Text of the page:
I am a geek; always have been, always will be. I spent most of my childhood amassing math trophies aplenty. Sometime in high school I grew tired of memorizing formulae and took up art; I couldn’t draw or anything, but still it seemed a good idea. I was lucky enough to go to a high school that had a mammoth weaving studio, and the combination of math, aesthetics, and concepts just clicked. I decided to see if I could logic my way into art and have been trying to do that ever since.
During my undergraduate degree at Kenyon College my practice shifted heavily to sculpture, though weaving and sewing remained recurrent motifs in the things I made. As I moved on to do graduate degrees at Ohio University and the Cranbrook Academy of Art, the ideas of stitching contrasting concepts and forms together—both literally and figuratively—permeated all of my work, whether physical objects or programming-based multimedia projects.
After teaching design at Drake University I moved to upstate New York to start a family and continue my academic career, but soon fell ill with a rare form of muscular dystrophy known as Hypokalemic Periodic Paralysis (and more recently I was also diagnoses with Mast Cell Disease). After we found a reasonable management protocol I began sewing for my young daughter, and I fell instantly in love with the practice.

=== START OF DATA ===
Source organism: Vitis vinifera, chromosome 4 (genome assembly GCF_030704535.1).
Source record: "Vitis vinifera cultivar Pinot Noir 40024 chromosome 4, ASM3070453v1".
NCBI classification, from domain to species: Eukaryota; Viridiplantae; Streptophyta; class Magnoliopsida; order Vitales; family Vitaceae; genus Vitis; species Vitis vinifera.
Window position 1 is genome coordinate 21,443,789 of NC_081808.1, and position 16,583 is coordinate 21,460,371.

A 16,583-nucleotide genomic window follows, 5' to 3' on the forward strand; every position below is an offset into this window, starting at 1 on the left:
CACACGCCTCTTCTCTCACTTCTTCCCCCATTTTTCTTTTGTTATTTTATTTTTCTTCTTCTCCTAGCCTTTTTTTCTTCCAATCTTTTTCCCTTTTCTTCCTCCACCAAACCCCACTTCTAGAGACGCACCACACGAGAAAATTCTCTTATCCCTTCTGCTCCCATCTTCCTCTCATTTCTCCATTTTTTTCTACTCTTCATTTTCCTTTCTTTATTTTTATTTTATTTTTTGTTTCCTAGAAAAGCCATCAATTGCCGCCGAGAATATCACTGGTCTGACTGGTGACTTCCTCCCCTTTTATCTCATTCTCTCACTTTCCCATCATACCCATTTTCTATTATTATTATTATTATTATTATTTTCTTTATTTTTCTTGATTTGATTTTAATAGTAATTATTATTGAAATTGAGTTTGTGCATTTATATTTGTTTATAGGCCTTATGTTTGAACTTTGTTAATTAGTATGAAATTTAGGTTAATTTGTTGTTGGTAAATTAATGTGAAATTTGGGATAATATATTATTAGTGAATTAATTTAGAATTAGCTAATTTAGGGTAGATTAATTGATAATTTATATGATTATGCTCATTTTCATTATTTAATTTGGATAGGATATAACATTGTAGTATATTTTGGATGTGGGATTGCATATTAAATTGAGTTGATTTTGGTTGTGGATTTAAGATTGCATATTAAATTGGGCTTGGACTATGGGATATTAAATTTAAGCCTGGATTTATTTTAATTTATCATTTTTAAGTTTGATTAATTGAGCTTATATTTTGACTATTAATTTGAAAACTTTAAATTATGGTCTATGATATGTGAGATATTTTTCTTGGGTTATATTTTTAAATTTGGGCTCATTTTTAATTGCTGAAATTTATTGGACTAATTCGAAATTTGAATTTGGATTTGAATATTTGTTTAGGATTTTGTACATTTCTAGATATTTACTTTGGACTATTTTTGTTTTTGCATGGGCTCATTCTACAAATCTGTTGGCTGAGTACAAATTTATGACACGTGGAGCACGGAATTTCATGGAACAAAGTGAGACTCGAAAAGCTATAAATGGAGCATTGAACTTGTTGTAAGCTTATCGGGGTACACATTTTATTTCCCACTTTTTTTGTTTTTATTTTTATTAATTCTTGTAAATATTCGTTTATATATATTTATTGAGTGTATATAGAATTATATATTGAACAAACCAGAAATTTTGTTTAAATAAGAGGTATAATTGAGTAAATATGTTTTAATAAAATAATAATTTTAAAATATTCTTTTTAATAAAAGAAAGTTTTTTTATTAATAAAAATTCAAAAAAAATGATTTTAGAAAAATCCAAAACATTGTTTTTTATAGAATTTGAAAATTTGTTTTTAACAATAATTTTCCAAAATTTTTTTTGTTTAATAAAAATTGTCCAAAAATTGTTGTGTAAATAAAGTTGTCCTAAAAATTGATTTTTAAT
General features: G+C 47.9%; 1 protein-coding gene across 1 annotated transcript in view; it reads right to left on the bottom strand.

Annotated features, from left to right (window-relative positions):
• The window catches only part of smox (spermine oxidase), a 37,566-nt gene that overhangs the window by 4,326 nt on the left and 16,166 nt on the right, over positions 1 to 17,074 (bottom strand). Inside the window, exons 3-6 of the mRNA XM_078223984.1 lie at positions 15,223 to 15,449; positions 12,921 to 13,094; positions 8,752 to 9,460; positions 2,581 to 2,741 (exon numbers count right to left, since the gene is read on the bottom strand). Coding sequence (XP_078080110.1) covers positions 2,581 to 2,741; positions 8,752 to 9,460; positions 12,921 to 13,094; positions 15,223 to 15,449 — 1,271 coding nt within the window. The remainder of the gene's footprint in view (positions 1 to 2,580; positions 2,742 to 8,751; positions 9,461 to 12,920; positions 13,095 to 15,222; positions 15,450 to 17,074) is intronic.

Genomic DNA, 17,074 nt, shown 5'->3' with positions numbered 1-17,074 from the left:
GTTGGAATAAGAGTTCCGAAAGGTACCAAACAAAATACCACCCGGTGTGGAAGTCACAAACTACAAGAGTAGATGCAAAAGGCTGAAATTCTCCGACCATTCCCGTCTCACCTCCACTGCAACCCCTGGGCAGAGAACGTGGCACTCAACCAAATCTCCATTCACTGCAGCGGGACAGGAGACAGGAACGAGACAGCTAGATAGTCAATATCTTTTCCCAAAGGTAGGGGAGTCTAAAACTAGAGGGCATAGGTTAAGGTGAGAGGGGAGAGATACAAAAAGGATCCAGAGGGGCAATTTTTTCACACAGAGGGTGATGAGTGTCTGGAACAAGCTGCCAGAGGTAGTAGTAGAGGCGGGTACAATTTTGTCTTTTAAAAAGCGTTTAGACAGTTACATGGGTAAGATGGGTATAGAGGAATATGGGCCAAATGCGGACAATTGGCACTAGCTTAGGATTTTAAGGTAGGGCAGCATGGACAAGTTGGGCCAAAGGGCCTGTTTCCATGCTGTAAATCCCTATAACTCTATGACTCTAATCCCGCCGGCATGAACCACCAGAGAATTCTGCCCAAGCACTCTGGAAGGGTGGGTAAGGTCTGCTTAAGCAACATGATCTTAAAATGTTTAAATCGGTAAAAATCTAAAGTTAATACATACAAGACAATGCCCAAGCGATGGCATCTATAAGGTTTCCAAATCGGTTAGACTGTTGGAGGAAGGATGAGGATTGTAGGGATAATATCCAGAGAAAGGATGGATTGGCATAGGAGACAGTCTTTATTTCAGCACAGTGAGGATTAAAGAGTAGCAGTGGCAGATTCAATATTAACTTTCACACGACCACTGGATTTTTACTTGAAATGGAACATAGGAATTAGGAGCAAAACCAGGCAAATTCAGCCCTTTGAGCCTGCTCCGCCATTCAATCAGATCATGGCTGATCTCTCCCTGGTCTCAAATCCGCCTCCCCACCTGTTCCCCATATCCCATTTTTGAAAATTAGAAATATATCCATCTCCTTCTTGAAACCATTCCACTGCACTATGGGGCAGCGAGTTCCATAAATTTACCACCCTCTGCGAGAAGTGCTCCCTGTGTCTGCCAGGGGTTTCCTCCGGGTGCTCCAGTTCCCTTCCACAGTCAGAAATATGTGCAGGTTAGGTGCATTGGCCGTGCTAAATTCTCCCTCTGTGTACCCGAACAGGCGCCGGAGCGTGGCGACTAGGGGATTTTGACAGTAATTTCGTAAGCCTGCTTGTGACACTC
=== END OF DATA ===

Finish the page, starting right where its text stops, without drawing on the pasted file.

Since then I have designed textiles for Andover Fabrics and Kokka and have exhibited quilts in venues across the country, including AQS Quilt Week, the International Quilt Study Center and Museum, and Drake University’s Anderson Art Gallery, as well as being included in the IQSCM’s World Quilts project. I currently write a feature column for Quilter’s Newsletter and host my own show on QNNTV– Design Studio with Thomas Knauer. My first book, Modern Quilt Perspectives was published in 2014, and my second book, The Quilt Design Coloring Workbook with Storey Publishing, is due out in August 2016.
My current quilts are increasing devoted to quilt activism, with specific focuses on issues surrounding the epidemic of gun violence in America and explorations of the implications of living with chronic illness. Future books and media will continue to concentrate on helping quilters of all stripes to develop vocabularies and skills for designing and creating their own quilts.